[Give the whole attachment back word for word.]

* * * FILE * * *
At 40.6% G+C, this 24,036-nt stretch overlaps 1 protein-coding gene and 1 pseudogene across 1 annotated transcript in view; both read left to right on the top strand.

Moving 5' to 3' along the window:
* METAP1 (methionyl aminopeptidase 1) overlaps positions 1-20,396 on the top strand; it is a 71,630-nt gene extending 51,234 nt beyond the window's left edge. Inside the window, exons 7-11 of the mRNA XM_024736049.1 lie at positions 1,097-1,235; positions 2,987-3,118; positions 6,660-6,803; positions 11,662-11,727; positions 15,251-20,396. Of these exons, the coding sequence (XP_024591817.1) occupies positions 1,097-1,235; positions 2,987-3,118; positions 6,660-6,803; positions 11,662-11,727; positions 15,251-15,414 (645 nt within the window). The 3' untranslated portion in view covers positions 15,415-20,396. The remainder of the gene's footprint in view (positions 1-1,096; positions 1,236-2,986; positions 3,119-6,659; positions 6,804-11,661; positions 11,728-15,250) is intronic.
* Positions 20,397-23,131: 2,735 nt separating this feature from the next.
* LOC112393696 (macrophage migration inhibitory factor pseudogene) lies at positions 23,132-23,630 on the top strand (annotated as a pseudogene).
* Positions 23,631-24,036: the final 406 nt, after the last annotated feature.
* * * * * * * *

At 40.6% G+C, this 24,036-nt stretch overlaps 1 protein-coding gene and 1 pseudogene across 1 annotated transcript in view; both read left to right on the top strand.

Moving 5' to 3' along the window:
* METAP1 (methionyl aminopeptidase 1) overlaps positions 1-20,396 on the top strand; it is a 71,630-nt gene extending 51,234 nt beyond the window's left edge. Inside the window, exons 7-11 of the mRNA XM_024736049.1 lie at positions 1,097-1,235; positions 2,987-3,118; positions 6,660-6,803; positions 11,662-11,727; positions 15,251-20,396. Of these exons, the coding sequence (XP_024591817.1) occupies positions 1,097-1,235; positions 2,987-3,118; positions 6,660-6,803; positions 11,662-11,727; positions 15,251-15,414 (645 nt within the window). The 3' untranslated portion in view covers positions 15,415-20,396. The remainder of the gene's footprint in view (positions 1-1,096; positions 1,236-2,986; positions 3,119-6,659; positions 6,804-11,661; positions 11,728-15,250) is intronic.
* Positions 20,397-23,131: 2,735 nt separating this feature from the next.
* LOC112393696 (macrophage migration inhibitory factor pseudogene) lies at positions 23,132-23,630 on the top strand (annotated as a pseudogene).
* Positions 23,631-24,036: the final 406 nt, after the last annotated feature.